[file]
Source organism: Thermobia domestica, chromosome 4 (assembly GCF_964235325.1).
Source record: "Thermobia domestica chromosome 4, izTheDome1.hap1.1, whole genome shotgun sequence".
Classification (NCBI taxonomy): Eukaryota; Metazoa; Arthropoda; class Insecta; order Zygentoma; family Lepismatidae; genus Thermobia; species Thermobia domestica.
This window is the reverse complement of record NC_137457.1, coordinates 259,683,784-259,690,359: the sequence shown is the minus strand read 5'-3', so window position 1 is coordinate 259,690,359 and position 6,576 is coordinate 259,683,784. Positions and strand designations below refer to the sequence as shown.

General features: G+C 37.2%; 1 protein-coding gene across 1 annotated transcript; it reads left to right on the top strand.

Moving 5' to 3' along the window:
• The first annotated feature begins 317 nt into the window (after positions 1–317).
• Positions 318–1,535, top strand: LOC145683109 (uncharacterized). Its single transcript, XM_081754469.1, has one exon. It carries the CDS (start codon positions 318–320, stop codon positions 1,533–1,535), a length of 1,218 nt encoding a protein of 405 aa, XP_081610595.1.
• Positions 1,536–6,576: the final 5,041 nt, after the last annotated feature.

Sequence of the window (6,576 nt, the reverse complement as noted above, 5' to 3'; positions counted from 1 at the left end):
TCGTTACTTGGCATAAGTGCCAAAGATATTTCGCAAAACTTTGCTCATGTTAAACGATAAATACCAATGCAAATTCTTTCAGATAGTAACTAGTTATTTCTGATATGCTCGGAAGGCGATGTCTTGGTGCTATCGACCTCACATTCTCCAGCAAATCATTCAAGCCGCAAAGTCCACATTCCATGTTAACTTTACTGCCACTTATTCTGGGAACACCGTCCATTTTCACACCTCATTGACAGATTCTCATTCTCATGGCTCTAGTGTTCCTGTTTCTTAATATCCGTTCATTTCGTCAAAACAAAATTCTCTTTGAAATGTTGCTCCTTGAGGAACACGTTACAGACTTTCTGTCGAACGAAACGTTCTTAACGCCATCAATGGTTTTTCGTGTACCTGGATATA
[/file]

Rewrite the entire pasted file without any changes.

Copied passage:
Source organism: Thermobia domestica, chromosome 4 (assembly GCF_964235325.1).
Source record: "Thermobia domestica chromosome 4, izTheDome1.hap1.1, whole genome shotgun sequence".
Classification (NCBI taxonomy): Eukaryota; Metazoa; Arthropoda; class Insecta; order Zygentoma; family Lepismatidae; genus Thermobia; species Thermobia domestica.
This window is the reverse complement of record NC_137457.1, coordinates 259,683,784-259,690,359: the sequence shown is the minus strand read 5'-3', so window position 1 is coordinate 259,690,359 and position 6,576 is coordinate 259,683,784. Positions and strand designations below refer to the sequence as shown.

General features: G+C 37.2%; 1 protein-coding gene across 1 annotated transcript; it reads left to right on the top strand.

Moving 5' to 3' along the window:
• The first annotated feature begins 317 nt into the window (after positions 1–317).
• Positions 318–1,535, top strand: LOC145683109 (uncharacterized). Its single transcript, XM_081754469.1, has one exon. It carries the CDS (start codon positions 318–320, stop codon positions 1,533–1,535), a length of 1,218 nt encoding a protein of 405 aa, XP_081610595.1.
• Positions 1,536–6,576: the final 5,041 nt, after the last annotated feature.

Sequence of the window (6,576 nt, the reverse complement as noted above, 5' to 3'; positions counted from 1 at the left end):
TCGTTACTTGGCATAAGTGCCAAAGATATTTCGCAAAACTTTGCTCATGTTAAACGATAAATACCAATGCAAATTCTTTCAGATAGTAACTAGTTATTTCTGATATGCTCGGAAGGCGATGTCTTGGTGCTATCGACCTCACATTCTCCAGCAAATCATTCAAGCCGCAAAGTCCACATTCCATGTTAACTTTACTGCCACTTATTCTGGGAACACCGTCCATTTTCACACCTCATTGACAGATTCTCATTCTCATGGCTCTAGTGTTCCTGTTTCTTAATATCCGTTCATTTCGTCAAAACAAAATTCTCTTTGAAATGTTGCTCCTTGAGGAACACGTTACAGACTTTCTGTCGAACGAAACGTTCTTAACGCCATCAATGGTTTTTCGTGTACCTGGATATA